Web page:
The Audio-Animatronic anglerfish inside The Seas with Nemo & Friends in Epcot uses a robotic arm that is connected to a puppet to control realistic swimming movements of the animatronic to make the effect that the anglerfish is actually swimming. Robotic arms have also appeared in other attractions such as The Sum of All Thrills in the Innoventions area of Epcot.

The Audio-Animatronic Indiana Jones figures inside Indiana Jones Adventure: Temple of the Crystal Skull at Tokyo DisneySea resemble actor Harrison Ford, unlike the original figures found at the Disneyland version, Temple of the Forbidden Eye. In 2010, some of the Audio-Animatronic figures at the Disneyland version were replaced with more technically advanced figures that also look more like Ford.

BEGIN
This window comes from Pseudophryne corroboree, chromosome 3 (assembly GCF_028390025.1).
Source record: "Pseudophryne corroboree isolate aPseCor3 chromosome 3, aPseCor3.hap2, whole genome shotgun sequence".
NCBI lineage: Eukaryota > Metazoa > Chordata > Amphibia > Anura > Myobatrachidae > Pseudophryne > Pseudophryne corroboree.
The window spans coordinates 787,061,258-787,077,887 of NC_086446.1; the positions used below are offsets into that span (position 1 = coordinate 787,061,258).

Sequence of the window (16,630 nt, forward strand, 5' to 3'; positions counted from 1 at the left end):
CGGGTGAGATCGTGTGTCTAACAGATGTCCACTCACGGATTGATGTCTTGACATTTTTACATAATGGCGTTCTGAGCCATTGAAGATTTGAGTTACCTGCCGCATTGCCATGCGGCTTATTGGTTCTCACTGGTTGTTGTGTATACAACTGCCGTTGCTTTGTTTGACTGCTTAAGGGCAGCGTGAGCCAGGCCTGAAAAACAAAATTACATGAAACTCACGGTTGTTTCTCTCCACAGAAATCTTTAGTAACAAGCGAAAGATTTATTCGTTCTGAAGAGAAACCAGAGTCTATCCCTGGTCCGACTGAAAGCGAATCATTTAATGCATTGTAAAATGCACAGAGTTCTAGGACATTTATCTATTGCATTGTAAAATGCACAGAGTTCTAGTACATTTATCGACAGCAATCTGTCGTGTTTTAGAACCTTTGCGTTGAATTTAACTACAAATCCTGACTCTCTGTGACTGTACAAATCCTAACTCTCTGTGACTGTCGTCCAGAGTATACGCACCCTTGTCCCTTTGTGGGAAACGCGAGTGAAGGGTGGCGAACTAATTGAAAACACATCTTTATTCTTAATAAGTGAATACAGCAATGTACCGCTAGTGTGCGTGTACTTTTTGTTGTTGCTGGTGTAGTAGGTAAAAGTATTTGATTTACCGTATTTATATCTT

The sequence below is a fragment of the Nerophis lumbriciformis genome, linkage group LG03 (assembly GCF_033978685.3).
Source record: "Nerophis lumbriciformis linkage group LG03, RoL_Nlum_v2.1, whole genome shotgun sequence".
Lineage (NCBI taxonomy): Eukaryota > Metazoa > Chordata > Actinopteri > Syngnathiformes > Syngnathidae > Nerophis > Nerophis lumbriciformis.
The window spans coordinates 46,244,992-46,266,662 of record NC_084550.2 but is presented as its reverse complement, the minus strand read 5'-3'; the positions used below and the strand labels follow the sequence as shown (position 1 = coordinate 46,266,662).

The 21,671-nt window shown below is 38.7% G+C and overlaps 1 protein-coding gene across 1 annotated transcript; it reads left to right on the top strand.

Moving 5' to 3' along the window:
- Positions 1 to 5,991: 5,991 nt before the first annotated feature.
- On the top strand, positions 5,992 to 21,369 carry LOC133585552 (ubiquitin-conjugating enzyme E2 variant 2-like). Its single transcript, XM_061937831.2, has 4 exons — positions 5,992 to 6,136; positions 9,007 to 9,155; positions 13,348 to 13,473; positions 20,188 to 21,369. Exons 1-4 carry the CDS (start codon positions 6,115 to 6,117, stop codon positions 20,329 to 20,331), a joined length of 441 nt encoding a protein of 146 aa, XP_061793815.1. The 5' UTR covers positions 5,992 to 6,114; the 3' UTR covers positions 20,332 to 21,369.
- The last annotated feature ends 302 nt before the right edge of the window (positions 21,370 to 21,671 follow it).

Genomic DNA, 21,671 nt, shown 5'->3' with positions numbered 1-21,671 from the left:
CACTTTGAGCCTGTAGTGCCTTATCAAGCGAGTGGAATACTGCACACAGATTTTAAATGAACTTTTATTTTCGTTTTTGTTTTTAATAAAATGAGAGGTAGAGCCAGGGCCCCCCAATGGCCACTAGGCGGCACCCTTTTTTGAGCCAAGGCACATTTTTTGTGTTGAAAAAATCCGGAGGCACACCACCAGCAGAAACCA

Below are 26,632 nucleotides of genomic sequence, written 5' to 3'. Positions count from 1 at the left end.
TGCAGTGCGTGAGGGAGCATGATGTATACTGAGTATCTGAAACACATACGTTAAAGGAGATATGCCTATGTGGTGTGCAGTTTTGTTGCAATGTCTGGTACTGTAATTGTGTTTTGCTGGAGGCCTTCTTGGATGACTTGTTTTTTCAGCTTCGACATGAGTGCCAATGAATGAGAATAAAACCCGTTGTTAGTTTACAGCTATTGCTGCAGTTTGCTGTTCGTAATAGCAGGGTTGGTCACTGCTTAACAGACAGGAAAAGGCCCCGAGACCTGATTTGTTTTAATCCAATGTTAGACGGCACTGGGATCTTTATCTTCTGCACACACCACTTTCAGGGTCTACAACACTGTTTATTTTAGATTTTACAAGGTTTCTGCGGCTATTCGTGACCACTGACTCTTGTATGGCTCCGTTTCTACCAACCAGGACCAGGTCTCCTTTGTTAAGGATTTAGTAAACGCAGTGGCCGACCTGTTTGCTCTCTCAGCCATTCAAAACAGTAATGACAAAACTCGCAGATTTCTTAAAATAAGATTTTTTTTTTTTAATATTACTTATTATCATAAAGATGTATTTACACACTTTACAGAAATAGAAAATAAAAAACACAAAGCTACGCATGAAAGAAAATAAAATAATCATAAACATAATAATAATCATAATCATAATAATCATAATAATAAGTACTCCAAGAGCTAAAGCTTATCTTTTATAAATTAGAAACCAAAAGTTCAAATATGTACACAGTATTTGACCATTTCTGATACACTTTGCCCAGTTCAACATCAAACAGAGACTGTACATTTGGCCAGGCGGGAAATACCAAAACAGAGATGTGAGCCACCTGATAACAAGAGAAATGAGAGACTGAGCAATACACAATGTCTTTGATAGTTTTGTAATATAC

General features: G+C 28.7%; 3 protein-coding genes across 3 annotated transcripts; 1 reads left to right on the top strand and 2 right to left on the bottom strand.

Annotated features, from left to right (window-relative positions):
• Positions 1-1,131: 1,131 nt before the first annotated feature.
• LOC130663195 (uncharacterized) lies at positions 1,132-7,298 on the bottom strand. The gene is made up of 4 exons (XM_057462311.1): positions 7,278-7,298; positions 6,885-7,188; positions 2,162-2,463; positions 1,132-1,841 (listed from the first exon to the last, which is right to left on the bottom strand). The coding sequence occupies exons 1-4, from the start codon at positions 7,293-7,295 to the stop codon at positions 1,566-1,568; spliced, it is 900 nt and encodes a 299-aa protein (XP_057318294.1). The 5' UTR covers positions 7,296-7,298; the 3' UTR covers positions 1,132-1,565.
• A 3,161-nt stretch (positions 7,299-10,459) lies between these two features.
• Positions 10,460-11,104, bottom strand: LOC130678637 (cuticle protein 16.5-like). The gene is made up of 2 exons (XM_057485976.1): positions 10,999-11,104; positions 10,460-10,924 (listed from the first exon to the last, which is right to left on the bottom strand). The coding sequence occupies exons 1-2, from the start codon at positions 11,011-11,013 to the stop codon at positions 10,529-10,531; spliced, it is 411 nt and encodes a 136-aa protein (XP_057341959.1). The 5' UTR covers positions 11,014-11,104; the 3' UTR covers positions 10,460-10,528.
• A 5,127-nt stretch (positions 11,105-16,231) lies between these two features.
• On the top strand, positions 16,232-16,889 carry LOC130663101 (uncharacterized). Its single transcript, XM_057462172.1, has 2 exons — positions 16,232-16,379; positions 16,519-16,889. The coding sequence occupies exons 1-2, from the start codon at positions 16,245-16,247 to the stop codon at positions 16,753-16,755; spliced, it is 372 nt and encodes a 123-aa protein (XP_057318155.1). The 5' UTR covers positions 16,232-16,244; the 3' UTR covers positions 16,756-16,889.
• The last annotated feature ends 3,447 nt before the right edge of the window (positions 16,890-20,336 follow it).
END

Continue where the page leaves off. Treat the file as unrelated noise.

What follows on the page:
The Audio-Animatronics formerly featured in the Great Movie Ride used the likeness of the actors that portrayed the characters. Audio-Animatronics found in Seven Dwarfs Mine Train at Magic Kingdom use projections for their faces to make the dwarfs' mouths move and their eyes blink. The projected face technology is also used in Frozen Ever After at Epcot. These Audio-Animatronics were succeeded by the figures in use in the Star Wars: Galaxy's Edge lands at Disneyland and Disney's Hollywood Studios in 2019, such as Hondo Ohnaka in the Millennium Falcon – Smugglers Run attraction. These new figures, known as A-1000 Animatronics, have a fully functional face, featuring a full range of motion in the eyes and mouth.[11]